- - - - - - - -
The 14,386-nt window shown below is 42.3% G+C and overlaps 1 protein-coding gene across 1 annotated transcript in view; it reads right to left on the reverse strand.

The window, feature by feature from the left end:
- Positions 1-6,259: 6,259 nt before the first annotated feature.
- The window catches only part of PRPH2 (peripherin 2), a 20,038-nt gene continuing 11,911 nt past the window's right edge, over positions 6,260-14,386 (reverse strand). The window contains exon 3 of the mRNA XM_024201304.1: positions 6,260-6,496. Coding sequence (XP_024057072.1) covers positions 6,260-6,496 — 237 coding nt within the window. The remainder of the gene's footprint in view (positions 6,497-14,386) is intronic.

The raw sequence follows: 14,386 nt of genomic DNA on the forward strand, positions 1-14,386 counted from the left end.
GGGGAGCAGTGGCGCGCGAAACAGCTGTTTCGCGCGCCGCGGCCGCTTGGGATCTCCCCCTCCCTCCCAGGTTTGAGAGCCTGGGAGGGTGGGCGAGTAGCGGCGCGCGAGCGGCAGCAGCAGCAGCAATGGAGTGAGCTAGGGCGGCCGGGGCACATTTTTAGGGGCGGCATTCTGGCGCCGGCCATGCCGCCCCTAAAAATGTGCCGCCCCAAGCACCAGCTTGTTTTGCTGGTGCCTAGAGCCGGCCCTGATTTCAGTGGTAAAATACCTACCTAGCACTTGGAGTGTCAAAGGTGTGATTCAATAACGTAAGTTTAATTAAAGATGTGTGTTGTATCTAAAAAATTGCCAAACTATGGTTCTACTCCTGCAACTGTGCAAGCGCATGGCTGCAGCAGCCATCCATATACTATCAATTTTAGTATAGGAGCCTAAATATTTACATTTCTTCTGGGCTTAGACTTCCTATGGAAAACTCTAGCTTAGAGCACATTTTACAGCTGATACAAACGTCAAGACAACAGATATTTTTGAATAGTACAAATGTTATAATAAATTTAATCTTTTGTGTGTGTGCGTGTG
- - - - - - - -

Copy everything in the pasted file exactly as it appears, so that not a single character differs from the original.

The 14,386-nt window shown below is 42.3% G+C and overlaps 1 protein-coding gene across 1 annotated transcript in view; it reads right to left on the reverse strand.

The window, feature by feature from the left end:
- Positions 1-6,259: 6,259 nt before the first annotated feature.
- The window catches only part of PRPH2 (peripherin 2), a 20,038-nt gene continuing 11,911 nt past the window's right edge, over positions 6,260-14,386 (reverse strand). The window contains exon 3 of the mRNA XM_024201304.1: positions 6,260-6,496. Coding sequence (XP_024057072.1) covers positions 6,260-6,496 — 237 coding nt within the window. The remainder of the gene's footprint in view (positions 6,497-14,386) is intronic.

The raw sequence follows: 14,386 nt of genomic DNA on the forward strand, positions 1-14,386 counted from the left end.
GGGGAGCAGTGGCGCGCGAAACAGCTGTTTCGCGCGCCGCGGCCGCTTGGGATCTCCCCCTCCCTCCCAGGTTTGAGAGCCTGGGAGGGTGGGCGAGTAGCGGCGCGCGAGCGGCAGCAGCAGCAGCAATGGAGTGAGCTAGGGCGGCCGGGGCACATTTTTAGGGGCGGCATTCTGGCGCCGGCCATGCCGCCCCTAAAAATGTGCCGCCCCAAGCACCAGCTTGTTTTGCTGGTGCCTAGAGCCGGCCCTGATTTCAGTGGTAAAATACCTACCTAGCACTTGGAGTGTCAAAGGTGTGATTCAATAACGTAAGTTTAATTAAAGATGTGTGTTGTATCTAAAAAATTGCCAAACTATGGTTCTACTCCTGCAACTGTGCAAGCGCATGGCTGCAGCAGCCATCCATATACTATCAATTTTAGTATAGGAGCCTAAATATTTACATTTCTTCTGGGCTTAGACTTCCTATGGAAAACTCTAGCTTAGAGCACATTTTACAGCTGATACAAACGTCAAGACAACAGATATTTTTGAATAGTACAAATGTTATAATAAATTTAATCTTTTGTGTGTGTGCGTGTG